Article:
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Pushing the Limits of SQL Server to Manage 2.5 TeraBytes of Complex Geographical Data

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How we used cubes and native SQL features to divide and conquer more than 51 billion possible data flows, transparently to end users.


The Census Transportation Planning Products (CTPP) is a special tabulation of the American Community Survey, operated by the US Census. It contains valuable data comprising home and work locations as well as journey to work travel flows, including demographic characteristics, for a variety of state, regional and local transportation policy and planning efforts. CTPP data also supports corridor and project studies, environmental analyses, and emergency operations management. The source data is contained in more than 15,000 separate files and over 300 tables, grouped by state. Once loaded in a database, CTPP represents 2.5 TeraBytes of data.


Beyond 20/20 Inc. was commissioned by AASHTO to build a web-based data access system that would allow users to interact with the data, perform statistical calculations, build custom aggregations, view charts and maps, and download specific data sets originating from multiple files. 


This article is one of a series that describes some of the key technical challenges we faced in completing CTPP data access system – and describing the solutions we used to conquer the challenges.


CTPP Data can be found at


Challenge 1:  How to choose the appropriate data model for CTPP data and its intended use?


The optimal data model was derived through analysis, trials, and convergence methods.


The source-data was delivered as a set of 15,000 CSV files with:

  • One or two complex geography dimensions, including Residence and Workplace data
  • Between 0 and 3 categorization dimensions (e.g. Age, Sex, Persons in Household)
  • A single measure indicating the meaning and units of the numbers in the table (e.g. number of persons, mean household income)
  • Both an estimate and a 90% confidence margin of error

The categorization dimensions are used across multiple tables. In fact, the tables contain different cross-tabulations of a relatively small set of variables. In addition, each categorization dimension contains a “total” member, indicating the value of the measure when the dimension is not used for sub-selecting the data at all.


In order to make such an application work efficiently, we recognized that the data would need to reside in a database. Furthermore, due to the multi-dimensional nature of the data, the power of an OLAP engine would be beneficial for performing certain operations, such as custom aggregation. We therefore chose to use a Microsoft SQL Server 2012 Analysis Services database. Our challenge, then, was: what is the best approach for designing the data cubes within this database?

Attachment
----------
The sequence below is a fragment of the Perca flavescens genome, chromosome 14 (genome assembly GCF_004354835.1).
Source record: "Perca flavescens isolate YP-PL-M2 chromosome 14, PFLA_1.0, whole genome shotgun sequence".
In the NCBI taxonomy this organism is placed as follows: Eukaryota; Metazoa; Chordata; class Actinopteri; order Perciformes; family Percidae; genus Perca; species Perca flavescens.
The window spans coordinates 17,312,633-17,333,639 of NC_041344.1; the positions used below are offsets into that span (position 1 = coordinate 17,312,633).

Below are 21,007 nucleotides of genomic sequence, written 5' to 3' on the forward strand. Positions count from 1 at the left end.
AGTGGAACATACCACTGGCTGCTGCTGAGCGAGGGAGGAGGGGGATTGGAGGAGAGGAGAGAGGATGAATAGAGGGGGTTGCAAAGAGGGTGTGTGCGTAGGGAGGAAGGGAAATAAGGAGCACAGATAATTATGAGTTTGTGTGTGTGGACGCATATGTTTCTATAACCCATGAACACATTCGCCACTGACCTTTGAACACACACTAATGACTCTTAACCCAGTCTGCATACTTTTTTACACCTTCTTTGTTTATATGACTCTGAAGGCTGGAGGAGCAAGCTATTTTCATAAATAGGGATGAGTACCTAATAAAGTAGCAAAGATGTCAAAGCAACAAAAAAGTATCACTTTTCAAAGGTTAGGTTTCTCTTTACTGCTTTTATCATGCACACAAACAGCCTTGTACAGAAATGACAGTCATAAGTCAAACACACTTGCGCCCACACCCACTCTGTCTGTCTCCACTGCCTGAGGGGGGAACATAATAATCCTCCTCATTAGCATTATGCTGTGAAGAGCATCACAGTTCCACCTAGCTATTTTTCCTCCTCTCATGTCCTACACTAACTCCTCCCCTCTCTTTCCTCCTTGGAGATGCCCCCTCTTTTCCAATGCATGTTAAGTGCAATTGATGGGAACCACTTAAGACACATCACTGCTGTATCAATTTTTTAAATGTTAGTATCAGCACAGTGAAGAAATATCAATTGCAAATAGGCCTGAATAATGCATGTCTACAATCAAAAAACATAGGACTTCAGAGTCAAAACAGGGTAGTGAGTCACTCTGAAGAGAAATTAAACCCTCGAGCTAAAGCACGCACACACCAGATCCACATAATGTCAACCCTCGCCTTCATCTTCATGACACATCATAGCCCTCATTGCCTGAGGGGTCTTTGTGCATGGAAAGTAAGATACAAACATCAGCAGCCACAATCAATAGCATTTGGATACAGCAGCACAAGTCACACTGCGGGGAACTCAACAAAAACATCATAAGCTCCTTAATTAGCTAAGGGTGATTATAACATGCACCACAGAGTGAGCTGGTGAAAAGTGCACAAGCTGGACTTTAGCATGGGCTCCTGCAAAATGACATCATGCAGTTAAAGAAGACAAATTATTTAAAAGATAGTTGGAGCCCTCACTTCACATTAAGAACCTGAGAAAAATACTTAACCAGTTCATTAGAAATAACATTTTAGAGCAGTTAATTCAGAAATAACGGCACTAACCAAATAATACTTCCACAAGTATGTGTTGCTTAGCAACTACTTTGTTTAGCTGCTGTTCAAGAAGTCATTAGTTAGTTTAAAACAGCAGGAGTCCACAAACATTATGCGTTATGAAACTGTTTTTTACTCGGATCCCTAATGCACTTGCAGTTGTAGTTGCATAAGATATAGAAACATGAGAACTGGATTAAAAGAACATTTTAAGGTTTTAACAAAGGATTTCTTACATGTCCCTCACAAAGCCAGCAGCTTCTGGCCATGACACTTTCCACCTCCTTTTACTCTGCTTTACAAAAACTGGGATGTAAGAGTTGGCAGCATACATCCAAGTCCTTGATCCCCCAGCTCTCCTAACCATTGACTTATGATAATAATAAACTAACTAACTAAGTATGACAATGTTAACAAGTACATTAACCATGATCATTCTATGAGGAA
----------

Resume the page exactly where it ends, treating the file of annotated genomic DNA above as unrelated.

One of the powerful features of OLAP is that it is intended to be used with record-level data, aggregating the records into statistical tables. In the case of CTPP, however, record-level data is not available. The US Census Bureau is extremely careful to ensure that individuals’ privacy cannot be jeopardized in the data. In addition, the survey results also needed to be grossed up using sophisticated statistical models to produce accurate estimates in the tables, as only a small percentage of the population is surveyed each year.


If we were to create a cube for each source table, there would be over 15000 cubes in the database: completely unmanageable. Even if the data for all states was brought together in each table, we would still have had more than 300 cubes. Given the overlap between dimensions, it seemed to make sense to try to merge them together into a much smaller number of cubes. However, as the underlying records were not available, we needed to accept that not all cells in the merged cubes would contain data.


Conversely, there were also strong reasons for not putting the data into one very large cube:

a)    It did not make sense to put the tables containing only Residence, those containing only Workplace, and those containing both in the same cube.

b)    Some tables provided slightly different data for the same cross-tabulations / sub-totals due to perturbation of the data done to protect individuals’ privacy.


It was therefore clear that we needed to model the data into a relatively small number of complex cubes, but that experimentation was necessary to determine the optimum organization of these cubes. The next challenge was how to load the data in a way that allowed us to experiment to find the right number and content of the cubes. We’ll address that challenge in the next article in this series…


For more information, please click here.  

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Guest Monday, 22 July 2019